Three fundamental rules of action should be established as firmly as religious principles:

1. The public health authorities should be told of every known and every suspected case of tuberculosis.

2. For each case proved by examination of sputum to be tuberculous, the public-health officers should know that the germs are destroyed before being allowed to contaminate air or food.

3. Sick and not yet sick should practice habits of health that build up vitality to resist the tubercle bacilli and that abhor uncleanliness as nature abhors a vacuum.

Fighting Tuberculosis With A National Organization

All laws, customs, and environmental conditions opposed to the enforcement of these three principles must be modified or abolished. If the teachers of America will list for educational use in their own communities the local obstacles to these rules of action, they will see exactly where their local problem lies. The illustrations that are given in this book show in how many ways these rules of action are now being universalized. Three or four important steps deserve especial comment:

1. Compulsory notification of all tuberculous cases.

2. Compulsory removal to hospital of those not able at home to destroy the bacilli, or compulsory supervision of home care.

3. Examination of all members of a family where one member is discovered to be tuberculous.

4. Special provision for tuberculous teachers.

5. Protection of children about to enter industry but predisposed to tuberculosis.

6. Prohibition of dry cleaning of schools, offices, and streets.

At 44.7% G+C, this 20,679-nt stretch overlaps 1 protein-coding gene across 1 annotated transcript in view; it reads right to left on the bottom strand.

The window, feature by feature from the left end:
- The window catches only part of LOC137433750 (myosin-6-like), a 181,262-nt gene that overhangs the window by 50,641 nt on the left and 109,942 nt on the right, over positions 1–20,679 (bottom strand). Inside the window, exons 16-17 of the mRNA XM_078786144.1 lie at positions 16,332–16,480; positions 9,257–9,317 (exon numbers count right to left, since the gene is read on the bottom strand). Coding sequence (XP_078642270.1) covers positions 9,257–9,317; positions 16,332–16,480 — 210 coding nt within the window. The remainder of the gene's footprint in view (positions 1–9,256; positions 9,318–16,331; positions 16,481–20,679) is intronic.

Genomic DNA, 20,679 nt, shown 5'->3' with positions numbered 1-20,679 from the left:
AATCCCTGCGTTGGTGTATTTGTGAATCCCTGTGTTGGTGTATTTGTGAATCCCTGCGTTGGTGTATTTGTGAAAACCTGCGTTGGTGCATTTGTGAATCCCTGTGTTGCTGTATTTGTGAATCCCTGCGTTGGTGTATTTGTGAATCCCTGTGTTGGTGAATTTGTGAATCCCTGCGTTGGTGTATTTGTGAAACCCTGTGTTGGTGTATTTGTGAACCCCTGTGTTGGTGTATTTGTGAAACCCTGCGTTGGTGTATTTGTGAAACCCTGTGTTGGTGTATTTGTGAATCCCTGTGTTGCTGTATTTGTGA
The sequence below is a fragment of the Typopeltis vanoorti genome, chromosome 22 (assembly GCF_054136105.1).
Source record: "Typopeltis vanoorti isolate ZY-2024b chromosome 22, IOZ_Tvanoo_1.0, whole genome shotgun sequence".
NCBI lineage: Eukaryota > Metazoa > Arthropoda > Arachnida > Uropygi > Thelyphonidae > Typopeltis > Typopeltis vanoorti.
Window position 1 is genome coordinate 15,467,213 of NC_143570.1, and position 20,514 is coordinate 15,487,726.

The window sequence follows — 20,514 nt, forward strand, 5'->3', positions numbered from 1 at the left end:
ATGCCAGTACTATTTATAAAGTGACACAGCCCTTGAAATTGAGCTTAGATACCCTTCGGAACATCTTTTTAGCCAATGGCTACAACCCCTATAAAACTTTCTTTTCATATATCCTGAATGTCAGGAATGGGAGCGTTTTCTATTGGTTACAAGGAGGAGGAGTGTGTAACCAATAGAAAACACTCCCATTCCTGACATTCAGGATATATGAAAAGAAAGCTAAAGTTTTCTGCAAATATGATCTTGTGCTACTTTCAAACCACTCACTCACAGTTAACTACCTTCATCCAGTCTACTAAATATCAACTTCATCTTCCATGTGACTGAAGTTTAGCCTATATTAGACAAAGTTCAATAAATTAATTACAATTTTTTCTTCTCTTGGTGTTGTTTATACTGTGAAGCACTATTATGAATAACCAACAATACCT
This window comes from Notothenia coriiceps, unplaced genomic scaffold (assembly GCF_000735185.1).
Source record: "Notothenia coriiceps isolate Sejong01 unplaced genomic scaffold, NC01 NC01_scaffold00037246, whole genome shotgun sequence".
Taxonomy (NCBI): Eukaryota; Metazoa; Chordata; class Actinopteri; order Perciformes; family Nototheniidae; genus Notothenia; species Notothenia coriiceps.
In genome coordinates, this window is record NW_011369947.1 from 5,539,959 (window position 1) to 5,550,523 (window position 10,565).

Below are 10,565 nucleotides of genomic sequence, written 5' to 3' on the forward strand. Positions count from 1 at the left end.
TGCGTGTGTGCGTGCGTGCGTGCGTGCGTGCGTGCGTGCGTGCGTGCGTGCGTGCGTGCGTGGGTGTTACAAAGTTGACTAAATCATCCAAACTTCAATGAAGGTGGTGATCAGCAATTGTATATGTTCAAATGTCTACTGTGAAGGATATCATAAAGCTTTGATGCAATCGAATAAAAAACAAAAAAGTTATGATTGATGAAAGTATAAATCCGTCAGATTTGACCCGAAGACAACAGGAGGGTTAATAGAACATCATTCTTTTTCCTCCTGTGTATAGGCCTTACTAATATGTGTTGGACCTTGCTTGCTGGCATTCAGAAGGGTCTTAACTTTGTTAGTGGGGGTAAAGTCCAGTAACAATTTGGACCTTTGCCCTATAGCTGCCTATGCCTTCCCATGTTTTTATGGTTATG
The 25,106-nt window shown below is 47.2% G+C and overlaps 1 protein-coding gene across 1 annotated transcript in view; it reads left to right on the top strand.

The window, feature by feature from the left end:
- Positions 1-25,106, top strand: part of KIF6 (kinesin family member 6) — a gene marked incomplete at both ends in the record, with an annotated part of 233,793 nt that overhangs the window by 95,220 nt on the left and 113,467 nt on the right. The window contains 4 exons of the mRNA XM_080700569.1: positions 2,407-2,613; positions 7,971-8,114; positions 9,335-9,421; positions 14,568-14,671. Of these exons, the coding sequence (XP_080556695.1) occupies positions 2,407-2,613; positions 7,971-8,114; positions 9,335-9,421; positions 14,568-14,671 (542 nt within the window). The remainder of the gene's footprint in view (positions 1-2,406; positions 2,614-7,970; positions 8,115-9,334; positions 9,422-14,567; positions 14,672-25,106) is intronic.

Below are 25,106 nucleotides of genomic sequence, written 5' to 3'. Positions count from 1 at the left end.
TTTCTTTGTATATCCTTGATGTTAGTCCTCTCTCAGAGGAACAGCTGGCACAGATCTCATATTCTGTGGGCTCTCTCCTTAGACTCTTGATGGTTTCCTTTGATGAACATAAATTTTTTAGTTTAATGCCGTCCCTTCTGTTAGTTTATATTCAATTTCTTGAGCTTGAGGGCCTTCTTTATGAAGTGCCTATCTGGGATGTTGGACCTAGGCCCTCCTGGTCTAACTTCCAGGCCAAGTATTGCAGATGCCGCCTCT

7. Tax provision for educational and preventive work.

Compulsory notification was introduced first in New York City by Hermann M. Biggs, M.D., chief medical officer: 1893, partially voluntary, partially compulsory; 1897, compulsory for all. Physicians who now hail Dr. Biggs as a statesman called him persecutor, autocrat, and violator of personal freedom fifteen years ago. Foreign sanitarians vied with American colleagues in upbraiding him for his exaggeration of the transmissibility of consumption and for his injustice to its victims. As late as 1899 one British expert particularly resented the rejection of tuberculous immigrants at Ellis Island, and said to me, "Perhaps if you should open a man's mouth and pour in tubercle bacilli he might get phthisis, but compulsory notification is preposterous." In 1906 the International Congress on Tuberculosis met in Paris and congratulated New York upon its leadership in securing at health headquarters a list of the known disease centers within its borders; in 1906 more than twenty thousand individual cases were reported, ten thousand of these being reported more than once. To know the nature and location of twenty thousand germ factories is a long step toward judging their strength and their probable product. To compulsory notification in New York City is largely due the educational movements of the last decade against the white plague, more particularly the growing ability among physicians to recognize and to treat conditions predisposing to the disease. As in New York City, the public should provide free of cost bacteriological analysis of sputum to learn positively whether tuberculosis is present. Simpler still is the tuberculin test of the eyes, with which experiments are now being made on a large scale in New York City, and which bids fair to become cheap enough to be generally used wherever physical examinations are made. This test is known as Calmette's Eye Test. Inside the eyelid is placed a drop of a solution—95 per cent alcohol and tuberculin. If conjunctivitis develops in twenty-four hours, the patient is proved to have tuberculosis. Some physicians still fear to use this test. Others question its proof. The "skin test" is also being thoroughly tried in several American cities and, if finally found trustworthy, will greatly simplify examination for tuberculosis. Dr. John W. Brannan, president of Bellevue and Allied Hospitals, New York City, is to report on skin and eye tuberculin tests for children at the International Congress on Tuberculosis, mentioned later.

Fighting Tuberculosis By Organized Cooperative Dispensary Work

Fighting Bone Tuberculosis At Sea Breeze, Where Eye And Skin Tuberculin Tests Are Being Made